In the sections above, a model for providing centralized (University operated) clusters within the generally decentralized University cluster environment has been proposed. The design maximally leverages existing administrative resources, improving cluster-specific support to local administrators and using the already existing LAN structure of academic computing as a base that should significantly lower overall administrative costs. It should be capable of providing remotely sited, remotely managed cluster resources to groups physically located anywhere on campus at a cost that is both fair and perceived as being fair by granting agencies and the research groups that own them. Finally, the model itself is one that can fairly easily be reevaluated on an annual basis and adjusted as necessary as actual measurements of cost and utilization are developed and a proper CBA becomes possible.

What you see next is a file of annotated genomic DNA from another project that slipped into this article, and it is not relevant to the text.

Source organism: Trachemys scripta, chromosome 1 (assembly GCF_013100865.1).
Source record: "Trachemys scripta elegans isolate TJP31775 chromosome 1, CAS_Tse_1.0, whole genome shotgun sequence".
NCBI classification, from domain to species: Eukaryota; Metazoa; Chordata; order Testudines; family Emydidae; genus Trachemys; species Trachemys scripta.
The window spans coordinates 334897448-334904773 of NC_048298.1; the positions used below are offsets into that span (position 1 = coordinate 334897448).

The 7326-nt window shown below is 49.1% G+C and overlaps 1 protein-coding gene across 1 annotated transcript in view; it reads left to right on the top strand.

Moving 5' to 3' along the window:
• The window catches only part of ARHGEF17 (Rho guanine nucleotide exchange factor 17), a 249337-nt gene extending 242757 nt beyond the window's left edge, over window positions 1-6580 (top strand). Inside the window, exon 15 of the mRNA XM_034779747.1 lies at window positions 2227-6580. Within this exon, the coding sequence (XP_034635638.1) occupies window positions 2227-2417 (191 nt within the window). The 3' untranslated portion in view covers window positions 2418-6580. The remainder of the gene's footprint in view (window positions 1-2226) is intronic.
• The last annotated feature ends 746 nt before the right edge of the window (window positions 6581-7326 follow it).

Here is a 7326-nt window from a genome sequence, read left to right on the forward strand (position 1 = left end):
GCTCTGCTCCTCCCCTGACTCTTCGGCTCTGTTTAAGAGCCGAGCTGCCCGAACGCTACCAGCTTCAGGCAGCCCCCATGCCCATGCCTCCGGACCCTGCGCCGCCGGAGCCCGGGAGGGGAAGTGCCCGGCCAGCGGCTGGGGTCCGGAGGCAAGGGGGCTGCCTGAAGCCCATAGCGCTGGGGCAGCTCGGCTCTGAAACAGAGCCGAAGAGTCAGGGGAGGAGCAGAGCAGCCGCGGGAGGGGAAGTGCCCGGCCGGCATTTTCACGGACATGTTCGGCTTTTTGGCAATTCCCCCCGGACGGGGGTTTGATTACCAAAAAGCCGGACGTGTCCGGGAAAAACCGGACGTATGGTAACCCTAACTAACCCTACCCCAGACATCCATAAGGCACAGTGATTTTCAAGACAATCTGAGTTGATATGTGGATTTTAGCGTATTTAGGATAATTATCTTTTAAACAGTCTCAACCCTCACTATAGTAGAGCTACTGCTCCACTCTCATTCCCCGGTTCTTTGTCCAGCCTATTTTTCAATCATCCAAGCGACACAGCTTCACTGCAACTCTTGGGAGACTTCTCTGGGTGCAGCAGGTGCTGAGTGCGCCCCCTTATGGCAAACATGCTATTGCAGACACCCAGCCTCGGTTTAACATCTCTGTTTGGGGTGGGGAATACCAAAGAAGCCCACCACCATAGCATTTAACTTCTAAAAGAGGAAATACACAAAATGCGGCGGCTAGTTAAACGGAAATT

The model is scalable, and should be able to accomodate anywhere from a hundred to thousands of University managed nodes, with direct recovery of most of the actual costs of installation and operation, recovery of recurring physical infrastructure costs from indirect costs charged to the associated grants, and perhaps a gradual investment in an overall increase in the core infrastructure provided by OIT to the University as a whole (funded out of all the University's revenue streams) in a way that is entirely equitable as clusters become more and more common and more and more important in the University's grant-funded research efforts and educational mission.